The recently released Thomson Reuters 2014 State of Innovation highlights the trend among companies in developing innovative, proprietary technology as a key to retaining a competitive edge. In its analysis, Thomson Reuters identified patent filing as a leading indicator of growing innovation across nearly all business sectors studied. Of these areas, the greatest year-over-year innovation is within the aerospace industry as structures & systems dramatically increased patents by 192% year-over-year.
A recent Forbes article illustrates the possibilities for the future of innovation and commercialization of the Internet of Things as it relates to the aerospace industry. One example is Italian airline Alitalia, which recently partnered with GE’s Flight Efficiency Services to track flight data with the goal of reducing fuel costs while shortening travel time and increasing efficiency. With the application of data tracking engine components and reporting and analyzing daily fuel usage, Alitalia was able to identify a 1.5% saving in fuel costs in the first year, saving $46 million to date.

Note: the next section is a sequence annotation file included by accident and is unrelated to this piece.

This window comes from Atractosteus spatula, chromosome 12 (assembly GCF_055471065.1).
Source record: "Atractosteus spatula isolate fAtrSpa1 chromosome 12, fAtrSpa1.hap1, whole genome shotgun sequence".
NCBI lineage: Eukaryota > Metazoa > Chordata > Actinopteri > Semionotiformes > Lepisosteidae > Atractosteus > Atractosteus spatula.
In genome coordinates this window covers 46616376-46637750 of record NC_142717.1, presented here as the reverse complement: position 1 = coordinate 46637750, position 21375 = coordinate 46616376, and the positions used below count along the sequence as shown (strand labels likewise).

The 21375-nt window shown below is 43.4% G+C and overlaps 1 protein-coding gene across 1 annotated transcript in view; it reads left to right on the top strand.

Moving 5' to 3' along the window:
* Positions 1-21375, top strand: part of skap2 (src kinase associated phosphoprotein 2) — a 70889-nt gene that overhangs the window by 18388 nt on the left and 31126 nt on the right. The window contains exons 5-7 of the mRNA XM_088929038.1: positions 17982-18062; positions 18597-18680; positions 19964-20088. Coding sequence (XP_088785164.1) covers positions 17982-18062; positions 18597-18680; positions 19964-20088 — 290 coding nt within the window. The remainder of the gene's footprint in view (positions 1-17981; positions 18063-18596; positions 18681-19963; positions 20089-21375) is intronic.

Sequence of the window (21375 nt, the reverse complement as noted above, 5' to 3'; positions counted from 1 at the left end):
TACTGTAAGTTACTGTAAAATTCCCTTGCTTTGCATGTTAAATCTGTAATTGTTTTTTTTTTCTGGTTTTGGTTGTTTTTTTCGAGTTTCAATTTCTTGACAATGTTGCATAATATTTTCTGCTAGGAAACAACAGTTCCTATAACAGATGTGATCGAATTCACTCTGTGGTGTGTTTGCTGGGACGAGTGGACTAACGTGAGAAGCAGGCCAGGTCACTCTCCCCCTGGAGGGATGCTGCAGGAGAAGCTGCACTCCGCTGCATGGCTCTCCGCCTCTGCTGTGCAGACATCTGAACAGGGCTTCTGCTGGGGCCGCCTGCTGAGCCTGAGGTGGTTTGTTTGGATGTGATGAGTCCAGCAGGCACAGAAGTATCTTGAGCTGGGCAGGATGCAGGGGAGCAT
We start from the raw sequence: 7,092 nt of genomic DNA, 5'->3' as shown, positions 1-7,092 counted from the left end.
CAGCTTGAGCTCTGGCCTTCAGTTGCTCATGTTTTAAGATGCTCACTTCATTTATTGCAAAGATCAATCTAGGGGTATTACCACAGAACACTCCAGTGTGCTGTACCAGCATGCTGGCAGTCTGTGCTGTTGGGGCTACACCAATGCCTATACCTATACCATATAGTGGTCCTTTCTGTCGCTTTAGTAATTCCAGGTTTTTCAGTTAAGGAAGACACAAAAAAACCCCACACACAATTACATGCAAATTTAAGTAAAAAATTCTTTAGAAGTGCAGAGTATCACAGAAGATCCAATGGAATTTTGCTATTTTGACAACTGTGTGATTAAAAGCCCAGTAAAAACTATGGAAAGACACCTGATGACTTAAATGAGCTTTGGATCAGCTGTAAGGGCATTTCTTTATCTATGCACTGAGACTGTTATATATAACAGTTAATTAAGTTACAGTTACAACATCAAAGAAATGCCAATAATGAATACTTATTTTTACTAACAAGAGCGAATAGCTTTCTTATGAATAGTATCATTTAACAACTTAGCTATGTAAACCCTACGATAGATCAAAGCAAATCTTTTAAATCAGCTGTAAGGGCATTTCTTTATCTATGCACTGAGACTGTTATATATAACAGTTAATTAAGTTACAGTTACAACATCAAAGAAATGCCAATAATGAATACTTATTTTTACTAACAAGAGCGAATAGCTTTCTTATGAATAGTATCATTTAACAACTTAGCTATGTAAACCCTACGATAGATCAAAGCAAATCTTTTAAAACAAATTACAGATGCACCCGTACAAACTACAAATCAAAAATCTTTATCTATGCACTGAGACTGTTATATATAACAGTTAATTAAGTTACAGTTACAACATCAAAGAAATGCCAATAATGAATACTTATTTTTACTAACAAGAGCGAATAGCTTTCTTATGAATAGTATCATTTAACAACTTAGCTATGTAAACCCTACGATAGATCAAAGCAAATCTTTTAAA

The dramatic increase in technology investments in structures and systems noted by Thomson Reuters is wholly related to providing both a reduction in cost and an increase in efficiency. As systems become more complex, tools that drive these strategic goals are imperative to competitive success. By harnessing big data, as Alitalia has, the company is realizing financial value in analytics. As the Aerospace industry moves towards implementing the Internet of Things and as executive drivers continue to focus on cost reduction and improving technologies, we should expect to see increases in the number of patents in Aerospace structures and systems.